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[mob] Time travel spammer IDed

-------- Original Message --------
Subject: [IP] Time Travel Spammer IDed
Date: Tue, 02 Sep 2003 17:05:43 -0400
From: Dave Farber <[email protected]>
Reply-To: [email protected]
To: [email protected]


This summer, Dave Hill got a refreshing break from the run-of-the-mill spam
that routinely invades his e-mail inbox. Instead of hawking mortgages,
penis-enlargement pills or weight-loss products, a message arrived that
seemed straight out of a science-fiction novel.

The anonymous e-mail offered $5,000 to any vendor capable of promptly
delivering a collection of far-fetched gadgets for conducting time travel.
Among the mysterious devices sought by the message's author were an "Acme
5X24 series time transducing capacitor with built-in temporal displacement"
and an "AMD Dimensional Warp Generator module containing the GRC79
induction motor."

A trail of Internet clues has fingered Robert "Robby" Todino as the source
of the time-travel messages. In a telephone interview last week, the
22-year-old Woburn, Massachusetts, resident admitted that he has sent
nearly 100 million of the bizarre messages since November 2001.

"It almost feels worthless now because the people who are monitoring my
every move always seem to win. But it's the only form of communication I
have right now," Todino said.

His father, Robert Todino Sr., worries that malicious users have preyed on
Robby's "psychological problems" and bilked him out of money.

"What bothers me is that some people are trying to sell him equipment and
take advantage of him," said Todino Sr. "He's invested a lot of money into
it and has been hurt by it."

But Robby insists that he is "perfectly mentally stable," and that the
time-travel technology he seeks is out there somewhere.

"A lot of people will say the stuff I talk about is crazy and out of this
world. But I know for a fact that it is true and does exist. Untrained
minds may disagree with me, but they don't have access to the sources that
I do," he said.

Be that as it may, Todino's recent spam not only appears to violate the
laws of science, but some may also flout a 2001 legal action against him by
the Commonwealth of Massachusetts.

In August 2001, the state's attorney general
<http://www.ago.state.ma.us/txt/rtmarket.htm>ordered Robby Todino's
Marketing, to stop sending fraudulent e-mail advertisements for "free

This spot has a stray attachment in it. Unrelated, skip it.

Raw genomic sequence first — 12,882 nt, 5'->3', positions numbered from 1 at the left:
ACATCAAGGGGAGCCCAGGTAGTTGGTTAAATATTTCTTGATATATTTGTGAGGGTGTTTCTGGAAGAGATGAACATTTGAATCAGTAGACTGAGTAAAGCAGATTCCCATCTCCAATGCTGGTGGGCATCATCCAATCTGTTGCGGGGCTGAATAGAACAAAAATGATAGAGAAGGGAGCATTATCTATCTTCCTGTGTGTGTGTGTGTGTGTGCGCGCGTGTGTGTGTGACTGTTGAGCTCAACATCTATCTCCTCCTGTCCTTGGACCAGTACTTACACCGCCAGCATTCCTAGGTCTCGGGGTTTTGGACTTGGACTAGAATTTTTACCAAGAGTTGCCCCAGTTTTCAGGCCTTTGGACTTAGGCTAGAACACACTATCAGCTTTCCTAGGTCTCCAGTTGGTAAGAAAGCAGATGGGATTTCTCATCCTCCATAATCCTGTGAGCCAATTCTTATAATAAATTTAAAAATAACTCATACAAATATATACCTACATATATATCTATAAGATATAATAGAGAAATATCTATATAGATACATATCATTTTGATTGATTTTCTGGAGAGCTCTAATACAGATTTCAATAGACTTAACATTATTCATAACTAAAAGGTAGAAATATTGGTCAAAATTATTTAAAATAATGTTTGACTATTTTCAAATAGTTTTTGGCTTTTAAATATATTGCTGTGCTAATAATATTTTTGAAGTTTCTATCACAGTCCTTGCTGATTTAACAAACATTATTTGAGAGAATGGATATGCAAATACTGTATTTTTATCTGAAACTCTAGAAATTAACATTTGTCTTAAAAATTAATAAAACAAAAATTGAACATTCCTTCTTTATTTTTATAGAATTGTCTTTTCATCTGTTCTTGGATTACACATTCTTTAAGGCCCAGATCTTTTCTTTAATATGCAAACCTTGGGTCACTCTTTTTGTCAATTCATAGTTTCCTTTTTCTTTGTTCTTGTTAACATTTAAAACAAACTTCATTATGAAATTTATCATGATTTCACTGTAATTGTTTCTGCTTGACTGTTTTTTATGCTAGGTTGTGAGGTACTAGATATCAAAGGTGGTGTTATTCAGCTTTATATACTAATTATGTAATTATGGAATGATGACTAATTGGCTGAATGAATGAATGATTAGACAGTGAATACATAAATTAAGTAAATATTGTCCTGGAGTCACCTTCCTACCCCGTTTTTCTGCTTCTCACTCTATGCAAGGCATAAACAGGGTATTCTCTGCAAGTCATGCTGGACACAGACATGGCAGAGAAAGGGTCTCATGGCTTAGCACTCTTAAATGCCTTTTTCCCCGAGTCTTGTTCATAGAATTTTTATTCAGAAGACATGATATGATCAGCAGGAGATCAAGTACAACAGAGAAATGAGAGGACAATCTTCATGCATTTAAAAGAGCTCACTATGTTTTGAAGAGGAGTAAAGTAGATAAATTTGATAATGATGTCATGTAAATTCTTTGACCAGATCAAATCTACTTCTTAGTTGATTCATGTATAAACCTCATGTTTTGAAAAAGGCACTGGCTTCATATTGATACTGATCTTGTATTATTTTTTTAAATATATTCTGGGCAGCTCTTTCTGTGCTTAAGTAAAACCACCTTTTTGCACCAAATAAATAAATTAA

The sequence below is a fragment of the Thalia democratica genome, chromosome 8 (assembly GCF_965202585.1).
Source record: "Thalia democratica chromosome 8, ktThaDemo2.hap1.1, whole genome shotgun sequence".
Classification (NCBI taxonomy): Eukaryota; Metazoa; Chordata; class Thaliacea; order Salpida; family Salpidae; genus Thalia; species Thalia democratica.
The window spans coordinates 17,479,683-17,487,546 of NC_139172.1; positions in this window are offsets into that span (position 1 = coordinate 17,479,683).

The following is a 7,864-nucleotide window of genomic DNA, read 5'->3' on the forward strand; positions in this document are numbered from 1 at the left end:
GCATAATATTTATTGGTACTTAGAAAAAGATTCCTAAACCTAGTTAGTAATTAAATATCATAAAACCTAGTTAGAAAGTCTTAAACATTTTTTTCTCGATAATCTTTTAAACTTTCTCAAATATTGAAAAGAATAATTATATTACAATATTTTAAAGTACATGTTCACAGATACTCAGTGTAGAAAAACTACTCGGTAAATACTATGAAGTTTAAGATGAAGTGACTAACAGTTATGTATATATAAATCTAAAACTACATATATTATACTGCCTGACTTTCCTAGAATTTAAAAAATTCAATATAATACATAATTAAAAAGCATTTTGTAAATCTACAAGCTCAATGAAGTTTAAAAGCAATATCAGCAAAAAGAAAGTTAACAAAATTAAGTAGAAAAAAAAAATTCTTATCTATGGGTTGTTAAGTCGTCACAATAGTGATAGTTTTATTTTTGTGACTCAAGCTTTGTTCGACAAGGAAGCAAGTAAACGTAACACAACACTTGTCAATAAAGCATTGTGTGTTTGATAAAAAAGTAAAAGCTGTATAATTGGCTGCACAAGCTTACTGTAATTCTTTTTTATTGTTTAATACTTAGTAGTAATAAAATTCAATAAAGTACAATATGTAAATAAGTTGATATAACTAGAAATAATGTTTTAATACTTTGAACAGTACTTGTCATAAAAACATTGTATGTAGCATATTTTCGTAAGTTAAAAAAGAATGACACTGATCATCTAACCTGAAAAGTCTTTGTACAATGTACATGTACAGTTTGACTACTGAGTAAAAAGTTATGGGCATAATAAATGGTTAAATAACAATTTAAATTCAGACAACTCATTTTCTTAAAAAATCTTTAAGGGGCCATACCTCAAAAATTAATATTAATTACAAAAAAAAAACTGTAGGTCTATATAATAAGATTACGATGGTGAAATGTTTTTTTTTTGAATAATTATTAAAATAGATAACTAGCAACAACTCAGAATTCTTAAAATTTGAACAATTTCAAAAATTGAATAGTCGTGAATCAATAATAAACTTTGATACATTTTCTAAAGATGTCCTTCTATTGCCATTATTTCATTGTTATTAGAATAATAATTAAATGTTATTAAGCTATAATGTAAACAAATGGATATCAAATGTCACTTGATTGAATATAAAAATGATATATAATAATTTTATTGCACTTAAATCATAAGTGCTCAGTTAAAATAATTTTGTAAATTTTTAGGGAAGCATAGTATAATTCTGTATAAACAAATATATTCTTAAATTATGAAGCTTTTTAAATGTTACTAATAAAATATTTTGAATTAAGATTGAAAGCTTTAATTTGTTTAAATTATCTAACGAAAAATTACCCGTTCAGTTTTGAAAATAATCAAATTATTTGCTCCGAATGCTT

government grants" and "detective software."

Under an "assurance of discontinuance" deal -- the first antispam action
ever taken by Massachusetts regulators -- Todino agreed to pay a $5,000
fine and halt "misleading and deceptive" spamming practices.

Shortly thereafter, Todino's first wave of time-travel spam hit the
Internet. In November 2001, using the AOL screen name [email protected], he
sent thousands of anonymous
<http://www.adultvideoondemand.com/adultvideoondemand.html>e-mails with the
subject line, "Time Travelers PLEASE HELP."

The messages appealed to anyone who was a "time traveler or alien disguised
as human" and stated that the sender's life had been "severely tampered
with" and he needed "temporal reversion" to correct it.

In December 2001, a three-page, single-spaced
<http://www.geocities.com/dictatoroftheuniverse/story.html>message signed
by someone named "Robby" began appearing in many Internet users' inboxes.
The e-mail described how the author had been drugged and poisoned as a
child by a woman his father had dated. He said he needed a "time traveler"
to help him "take back what was stolen from me in the first place. MY LIFE."

Over the years, many netizens have posed as time-travel vendors in online
<http://www.smooshspace.com/weblog/archive/000284.html>conversations with
the spam's sender, who has referred to himself by aliases including Bob
White and Tim Jones.

Some Internet users have speculated on discussion lists that the sender is
a sci-fi author in search of material. Others have suggested the
time-travel messages are just a cunning way for spammers to harvest working
e-mail addresses.

The more common assumption is that the unidentified author of the e-mails
is just out for fun. To play along, a few pranksters have created fake eBay
in response to the bizarre messages.

Officials with the Massachusetts Attorney General's office said they have
been monitoring Todino's online activities to ensure compliance with the
2001 agreement. However, they could not comment on the information they
have gleaned.

Todino acknowledged that, soon after being busted by authorities in
Massachusetts, he resumed sending commercial spam messages in the fall of
2001 under the company name PK Marketing.

PK Marketing's spamming reached a peak late last spring, when Todino
broadcast millions of
advertising "free cash grants" at its site grantgiveawayprogram.com.

Despite a stated desire to conceal his identity "to avoid the
anti-spammers," Todino has done puzzlingly little to separate PK Marketing
from the time-travel spam.

For example, the company's federalfundingprogram.com site was listed as a
contact address for more information in the July
seeking a dimensional warp generator.

A subsequent e-mail message broadcast across the Internet instructed
recipients to "teleport" the DWG to a set of geographic coordinates in
Woburn at 3 p.m. on July 28. The message apparently prompted several people
to convene near the drop-off spot, but no paranormal phenomena were

Todino believes that if it hadn't been for an intervention by "the
conspiracy," he might finally have laid his hands on a time-travel machine.

"There are forces that are constantly monitoring, and anyone who tries to
send something to those coordinates will get it blocked," he said. "But
certain intergalactic couriers have the means to deliver the stuff to me.
And I'm sure if I pursued it I could get something out of that."

End of story

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